César Ruiz-Larrea: ‘Our architecture seeks to never demolish, eliminate or replace. Rather, always add, transform and reuse.’

By 13 May, 2022 No Comments

Headquartered in Madrid, Ruiz-Larrea & Asociados architecture studio was established in 1997. The studio is a pioneer in developing bioclimatic architecture and home to a multidisciplinary team of partners and collaborators. Each of them take a cross-cutting approach to working with industry, with a strong commitment to research and constantly seeking new industrialised and sustainable solutions.

  • What are your references when designing architecture? Which past or present architect would you like to work with on a project?

Here at Ruiz-Larrea y Asociados we have recently been intrigued by the work of Lacaton & Vassal and architecture that seeks to solve major energy problems, drastically cutting costs through clear principles: ‘never demolish, eliminate or replace; always add, transform and reuse’. We are also drawn to Anna Heringer’s approach with its commitment to social, inclusive and gender-based sustainability. Along similar lines, we are interested in Peter Zhumthor’s artisanal work and use of light, Álvaro Siza’s simplicity and Aalvar Alto’s masterful human, nature-inspired architecture.

If I were to choose personal yardsticks, I would say the Spanish architects Higueras, Fisac, Carvajal, Cano Lasso, Moneo, etc. All of them worked in a highly difficult context with exceptionally meagre resources. Despite this, they showed immense ability in design, as well as maintaining an ethical commitment to improving people’s quality of life.

  • What do you believe most helped you to get where you are today? Would you have changed anything along the way?

Discipline, a commitment to the requirements of our clients and society, and a design approach that considers future building users. This is why we have developed three parallel work lines: teaching and research through our links to universities and companies in the sector; an intellectual perspective to produce a corpus of theory that sets out our vision through conferences and published works, and lastly, the designs themselves—a material expression of bioclimatic architecture that seeks maximum social, economic and environmental benefits.

If we could change anything, it would be having a greater ability to influence the commitment to research and real sustainability in architecture in Spain, not just to purely formal architecture. We would have liked to see the nation make a qualitative leap in these areas and move beyond short-term, commercial and speculative visions that have, at times, been prioritised. If this would have happened earlier, today we would be better prepared to face future challenges.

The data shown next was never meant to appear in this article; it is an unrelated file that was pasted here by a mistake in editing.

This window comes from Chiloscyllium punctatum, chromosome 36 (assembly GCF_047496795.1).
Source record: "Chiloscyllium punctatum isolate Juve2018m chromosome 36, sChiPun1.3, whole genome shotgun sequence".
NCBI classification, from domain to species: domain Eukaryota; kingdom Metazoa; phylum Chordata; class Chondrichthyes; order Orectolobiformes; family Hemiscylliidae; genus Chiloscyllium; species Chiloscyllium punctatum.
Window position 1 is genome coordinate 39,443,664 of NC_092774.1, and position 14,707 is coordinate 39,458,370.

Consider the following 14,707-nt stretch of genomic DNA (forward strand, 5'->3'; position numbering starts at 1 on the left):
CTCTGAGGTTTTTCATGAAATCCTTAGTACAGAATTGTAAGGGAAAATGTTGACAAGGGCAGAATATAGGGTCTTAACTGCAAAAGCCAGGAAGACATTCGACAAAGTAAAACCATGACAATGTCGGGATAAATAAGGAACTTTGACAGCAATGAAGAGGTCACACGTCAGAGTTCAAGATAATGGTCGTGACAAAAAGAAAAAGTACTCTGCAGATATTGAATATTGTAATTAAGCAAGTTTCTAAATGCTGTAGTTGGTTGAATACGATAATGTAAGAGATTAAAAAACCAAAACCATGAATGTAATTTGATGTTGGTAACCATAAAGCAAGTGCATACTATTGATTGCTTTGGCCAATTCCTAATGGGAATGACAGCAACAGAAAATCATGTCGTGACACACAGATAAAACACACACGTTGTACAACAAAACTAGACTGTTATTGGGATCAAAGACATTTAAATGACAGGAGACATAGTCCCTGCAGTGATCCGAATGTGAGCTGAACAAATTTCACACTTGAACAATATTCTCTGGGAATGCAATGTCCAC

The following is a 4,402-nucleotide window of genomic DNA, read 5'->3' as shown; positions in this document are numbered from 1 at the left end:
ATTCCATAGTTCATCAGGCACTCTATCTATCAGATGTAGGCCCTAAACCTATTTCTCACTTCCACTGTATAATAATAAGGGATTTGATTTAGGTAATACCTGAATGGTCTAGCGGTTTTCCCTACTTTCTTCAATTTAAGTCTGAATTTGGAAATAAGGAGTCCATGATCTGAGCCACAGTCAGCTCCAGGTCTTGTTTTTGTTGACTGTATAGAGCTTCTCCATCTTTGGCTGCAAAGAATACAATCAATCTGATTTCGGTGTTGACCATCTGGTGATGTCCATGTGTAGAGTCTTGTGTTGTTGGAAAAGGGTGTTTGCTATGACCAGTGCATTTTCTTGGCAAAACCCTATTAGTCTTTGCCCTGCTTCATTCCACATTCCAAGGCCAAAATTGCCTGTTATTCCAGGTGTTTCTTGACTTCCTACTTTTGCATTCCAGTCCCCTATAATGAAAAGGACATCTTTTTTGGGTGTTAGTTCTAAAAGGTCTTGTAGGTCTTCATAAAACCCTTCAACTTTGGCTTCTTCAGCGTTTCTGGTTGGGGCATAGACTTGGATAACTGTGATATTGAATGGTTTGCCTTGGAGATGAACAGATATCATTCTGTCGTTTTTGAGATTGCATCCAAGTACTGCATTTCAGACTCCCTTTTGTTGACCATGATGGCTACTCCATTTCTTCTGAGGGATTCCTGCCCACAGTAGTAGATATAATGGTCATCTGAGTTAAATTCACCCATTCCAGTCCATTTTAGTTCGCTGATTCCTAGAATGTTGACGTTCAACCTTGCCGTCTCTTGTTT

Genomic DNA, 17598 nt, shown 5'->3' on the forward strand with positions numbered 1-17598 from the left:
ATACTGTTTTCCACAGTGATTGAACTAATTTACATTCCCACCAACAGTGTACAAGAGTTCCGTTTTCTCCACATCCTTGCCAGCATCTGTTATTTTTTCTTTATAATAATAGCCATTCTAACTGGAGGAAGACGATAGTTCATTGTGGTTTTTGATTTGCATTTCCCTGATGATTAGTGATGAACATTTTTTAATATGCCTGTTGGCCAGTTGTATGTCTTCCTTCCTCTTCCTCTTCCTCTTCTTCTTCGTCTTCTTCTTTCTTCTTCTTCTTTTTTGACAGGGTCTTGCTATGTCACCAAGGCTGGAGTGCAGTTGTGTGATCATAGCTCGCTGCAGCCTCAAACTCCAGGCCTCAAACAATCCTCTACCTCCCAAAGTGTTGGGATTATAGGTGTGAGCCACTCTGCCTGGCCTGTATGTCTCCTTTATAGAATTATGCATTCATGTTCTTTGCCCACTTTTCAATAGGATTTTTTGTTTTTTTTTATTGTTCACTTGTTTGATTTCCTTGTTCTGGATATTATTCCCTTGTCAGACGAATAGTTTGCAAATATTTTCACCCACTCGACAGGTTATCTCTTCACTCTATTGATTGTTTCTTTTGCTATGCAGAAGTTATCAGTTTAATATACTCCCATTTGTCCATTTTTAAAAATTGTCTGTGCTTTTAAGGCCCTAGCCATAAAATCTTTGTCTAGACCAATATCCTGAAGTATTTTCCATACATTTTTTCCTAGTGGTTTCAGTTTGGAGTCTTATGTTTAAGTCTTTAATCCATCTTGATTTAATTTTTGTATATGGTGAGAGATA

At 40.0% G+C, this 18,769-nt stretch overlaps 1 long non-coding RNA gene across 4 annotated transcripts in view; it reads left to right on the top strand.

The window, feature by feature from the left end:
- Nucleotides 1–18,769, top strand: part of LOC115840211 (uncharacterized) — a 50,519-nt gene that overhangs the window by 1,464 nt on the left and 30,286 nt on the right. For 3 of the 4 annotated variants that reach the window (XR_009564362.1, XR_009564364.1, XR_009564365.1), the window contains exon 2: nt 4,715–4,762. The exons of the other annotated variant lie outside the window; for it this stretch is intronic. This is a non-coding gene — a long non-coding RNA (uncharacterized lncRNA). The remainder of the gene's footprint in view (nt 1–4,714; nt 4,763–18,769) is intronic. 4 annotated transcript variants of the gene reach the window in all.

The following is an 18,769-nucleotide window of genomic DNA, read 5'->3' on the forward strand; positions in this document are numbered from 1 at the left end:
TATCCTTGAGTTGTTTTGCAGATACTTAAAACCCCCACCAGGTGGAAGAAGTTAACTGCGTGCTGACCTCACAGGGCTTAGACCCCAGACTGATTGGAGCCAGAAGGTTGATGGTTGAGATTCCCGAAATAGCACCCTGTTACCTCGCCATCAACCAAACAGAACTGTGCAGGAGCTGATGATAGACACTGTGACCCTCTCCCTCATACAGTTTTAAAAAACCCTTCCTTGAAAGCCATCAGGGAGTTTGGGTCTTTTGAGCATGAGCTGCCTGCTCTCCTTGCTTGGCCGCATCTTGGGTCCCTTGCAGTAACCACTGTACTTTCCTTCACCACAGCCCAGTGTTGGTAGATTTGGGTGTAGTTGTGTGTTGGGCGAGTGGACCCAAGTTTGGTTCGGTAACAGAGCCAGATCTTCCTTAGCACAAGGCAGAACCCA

Andalusian Energy Agency. VIA Award for Sustainability and Honourable Mention at the Italian International Sustainable Architecture Awards. An example of a bioclimatic office building. Ruiz-Larrea y Asociados.

Which of your current projects would you highlight?

We work across all areas of architecture. However, the studio is highly committed at present to renovating standout buildings in Madrid. We are working for the Bank of Spain on the complete refurbishment of its Cibeles Tower site. And we’re also working on the headquarters of the Insurance Compensation Consortium in the former palace at Castellana 19. Moreover, we expect the new 5-star Madrid EDITION hotel to open to the public soon. Located in the heart of the old city, it is one of the most anticipated luxury hotel openings in the world for 2022. It has been a privilege to work in a well-established part of the city and improve the quality of the buildings there, through the latest advances in lowering energy requirements and instilling a commitment to the environment.

Bank of Spain. Winning project of the renovation competition. In progress. Ruiz-Larrea y Asociados.

On the teaching side, we have promoted a workshop at the University of Navarra—where I have lectured for many years—so that students get to design industrially constructed bioclimatic homes. In this sense, El Paso City Council (La Palma) will be able to provide a solution for those who were impacted by the volcanic eruption.

In our other area of activity, we are researching open industrialisation approaches to constructing on top of existing buildings that have not completely taken up their allocated planning permission for constructed surface area. The aim is to create highly efficient techniques at extremely reasonable prices. Techniques that can solve problems.

  • Castellana 19. Winning project of the renovation competition. In progress. Ruiz-Larrea y Asociados.

    What would you say to young architects looking to work on a model like yours?

That they should discover bioclimatic architecture for what it is: a natural response to cut energy demand and consumption, achieve the necessary level of comfort and help in building maintenance at the design stage. In short, improve habitability and people’s quality of life. I would also recommend them to swiftly interiorise the idea that architecture is not an exclusive design process defined by formal abilities, as the old paradigm would dictate. Nowadays, architecture needs to provide a more cross-cutting, committed response.